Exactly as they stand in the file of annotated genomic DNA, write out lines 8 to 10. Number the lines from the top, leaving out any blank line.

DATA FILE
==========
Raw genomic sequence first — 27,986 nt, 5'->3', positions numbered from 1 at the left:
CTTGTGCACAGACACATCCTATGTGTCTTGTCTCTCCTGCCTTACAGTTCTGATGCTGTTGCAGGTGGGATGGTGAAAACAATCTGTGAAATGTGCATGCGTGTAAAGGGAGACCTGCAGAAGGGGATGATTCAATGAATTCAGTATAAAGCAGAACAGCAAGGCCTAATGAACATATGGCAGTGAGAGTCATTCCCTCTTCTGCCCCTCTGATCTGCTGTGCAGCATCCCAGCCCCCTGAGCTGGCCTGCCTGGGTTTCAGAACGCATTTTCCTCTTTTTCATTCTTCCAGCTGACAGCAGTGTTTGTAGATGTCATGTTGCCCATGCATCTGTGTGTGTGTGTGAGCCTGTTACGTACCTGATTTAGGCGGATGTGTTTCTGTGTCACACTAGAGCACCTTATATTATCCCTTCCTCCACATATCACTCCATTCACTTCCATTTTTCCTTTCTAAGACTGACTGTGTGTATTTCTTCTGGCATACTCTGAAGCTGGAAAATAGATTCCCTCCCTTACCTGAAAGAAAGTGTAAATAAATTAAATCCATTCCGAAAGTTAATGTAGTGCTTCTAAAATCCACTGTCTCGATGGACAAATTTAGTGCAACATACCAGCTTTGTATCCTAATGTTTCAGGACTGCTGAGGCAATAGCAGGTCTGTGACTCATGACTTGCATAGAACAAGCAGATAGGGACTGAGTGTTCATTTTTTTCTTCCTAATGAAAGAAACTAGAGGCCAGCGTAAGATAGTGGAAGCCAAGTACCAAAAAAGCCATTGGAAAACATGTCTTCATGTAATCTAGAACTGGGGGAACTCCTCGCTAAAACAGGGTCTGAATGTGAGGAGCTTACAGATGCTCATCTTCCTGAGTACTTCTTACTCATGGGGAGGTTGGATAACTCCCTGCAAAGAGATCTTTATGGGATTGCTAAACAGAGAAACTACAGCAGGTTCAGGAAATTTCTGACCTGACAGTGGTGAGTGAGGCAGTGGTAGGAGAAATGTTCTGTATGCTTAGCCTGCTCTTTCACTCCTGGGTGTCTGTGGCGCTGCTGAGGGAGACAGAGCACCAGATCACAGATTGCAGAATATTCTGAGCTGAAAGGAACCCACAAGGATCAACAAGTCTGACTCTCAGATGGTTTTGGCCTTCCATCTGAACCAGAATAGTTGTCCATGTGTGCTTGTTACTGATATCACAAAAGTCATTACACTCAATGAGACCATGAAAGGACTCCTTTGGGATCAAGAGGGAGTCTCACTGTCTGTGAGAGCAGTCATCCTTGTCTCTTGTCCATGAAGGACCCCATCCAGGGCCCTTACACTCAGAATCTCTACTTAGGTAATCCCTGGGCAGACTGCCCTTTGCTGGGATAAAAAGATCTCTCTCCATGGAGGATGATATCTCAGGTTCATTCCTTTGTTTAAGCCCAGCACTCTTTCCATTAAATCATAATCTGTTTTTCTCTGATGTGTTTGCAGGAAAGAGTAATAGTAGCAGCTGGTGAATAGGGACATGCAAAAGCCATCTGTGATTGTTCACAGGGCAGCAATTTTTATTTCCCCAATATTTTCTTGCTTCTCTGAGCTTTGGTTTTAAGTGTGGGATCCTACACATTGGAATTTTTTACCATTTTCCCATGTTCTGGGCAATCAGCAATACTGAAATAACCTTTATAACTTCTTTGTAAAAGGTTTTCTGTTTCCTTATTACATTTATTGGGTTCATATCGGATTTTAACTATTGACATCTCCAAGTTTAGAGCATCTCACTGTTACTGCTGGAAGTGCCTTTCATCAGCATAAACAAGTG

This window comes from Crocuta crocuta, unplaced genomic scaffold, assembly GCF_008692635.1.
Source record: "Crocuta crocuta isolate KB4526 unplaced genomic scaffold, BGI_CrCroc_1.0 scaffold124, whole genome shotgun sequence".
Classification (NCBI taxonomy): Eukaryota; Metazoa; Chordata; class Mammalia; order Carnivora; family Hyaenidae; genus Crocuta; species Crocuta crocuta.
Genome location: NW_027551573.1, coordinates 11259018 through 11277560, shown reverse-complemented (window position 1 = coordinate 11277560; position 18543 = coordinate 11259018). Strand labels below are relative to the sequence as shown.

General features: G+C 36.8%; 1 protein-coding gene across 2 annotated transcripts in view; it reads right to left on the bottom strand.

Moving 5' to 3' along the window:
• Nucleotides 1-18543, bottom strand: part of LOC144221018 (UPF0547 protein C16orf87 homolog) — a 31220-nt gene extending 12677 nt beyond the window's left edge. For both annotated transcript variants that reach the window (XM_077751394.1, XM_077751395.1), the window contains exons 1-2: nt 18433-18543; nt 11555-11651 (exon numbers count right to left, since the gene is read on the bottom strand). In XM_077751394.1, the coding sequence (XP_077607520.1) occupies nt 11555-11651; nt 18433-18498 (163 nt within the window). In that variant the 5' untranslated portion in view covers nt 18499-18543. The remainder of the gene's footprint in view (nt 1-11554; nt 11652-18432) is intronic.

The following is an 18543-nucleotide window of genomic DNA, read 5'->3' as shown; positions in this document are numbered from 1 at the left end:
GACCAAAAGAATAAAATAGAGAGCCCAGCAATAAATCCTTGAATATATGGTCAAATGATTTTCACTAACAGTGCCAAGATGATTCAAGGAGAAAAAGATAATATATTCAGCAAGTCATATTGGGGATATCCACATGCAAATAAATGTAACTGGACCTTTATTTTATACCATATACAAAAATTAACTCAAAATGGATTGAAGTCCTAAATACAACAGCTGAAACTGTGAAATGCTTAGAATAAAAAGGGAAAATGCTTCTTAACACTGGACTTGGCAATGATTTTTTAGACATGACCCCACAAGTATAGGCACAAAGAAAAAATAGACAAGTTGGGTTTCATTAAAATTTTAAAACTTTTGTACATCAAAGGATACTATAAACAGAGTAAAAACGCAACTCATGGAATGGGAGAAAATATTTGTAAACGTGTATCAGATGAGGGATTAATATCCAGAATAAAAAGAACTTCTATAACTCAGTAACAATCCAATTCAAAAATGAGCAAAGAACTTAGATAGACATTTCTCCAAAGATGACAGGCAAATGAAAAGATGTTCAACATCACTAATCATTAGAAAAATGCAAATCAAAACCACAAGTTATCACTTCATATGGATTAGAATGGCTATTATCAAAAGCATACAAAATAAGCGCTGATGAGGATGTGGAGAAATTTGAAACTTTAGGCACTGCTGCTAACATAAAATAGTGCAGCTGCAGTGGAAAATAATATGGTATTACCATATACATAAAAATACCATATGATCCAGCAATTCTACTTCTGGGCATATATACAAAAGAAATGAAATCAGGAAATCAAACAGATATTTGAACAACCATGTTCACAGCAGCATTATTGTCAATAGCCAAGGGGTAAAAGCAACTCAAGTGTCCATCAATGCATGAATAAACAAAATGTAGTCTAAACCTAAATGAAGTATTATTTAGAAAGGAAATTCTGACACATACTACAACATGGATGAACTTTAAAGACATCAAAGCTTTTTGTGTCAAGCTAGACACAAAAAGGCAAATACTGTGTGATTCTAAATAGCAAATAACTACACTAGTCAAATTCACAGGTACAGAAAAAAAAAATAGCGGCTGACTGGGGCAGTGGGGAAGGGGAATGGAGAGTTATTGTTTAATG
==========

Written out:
Moving 5' to 3' along the window:
• Nucleotides 1-18543, bottom strand: part of LOC144221018 (UPF0547 protein C16orf87 homolog) — a 31220-nt gene extending 12677 nt beyond the window's left edge. For both annotated transcript variants that reach the window (XM_077751394.1, XM_077751395.1), the window contains exons 1-2: nt 18433-18543; nt 11555-11651 (exon numbers count right to left, since the gene is read on the bottom strand). In XM_077751394.1, the coding sequence (XP_077607520.1) occupies nt 11555-11651; nt 18433-18498 (163 nt within the window). In that variant the 5' untranslated portion in view covers nt 18499-18543. The remainder of the gene's footprint in view (nt 1-11554; nt 11652-18432) is intronic.

The following is an 18543-nucleotide window of genomic DNA, read 5'->3' as shown; positions in this document are numbered from 1 at the left end: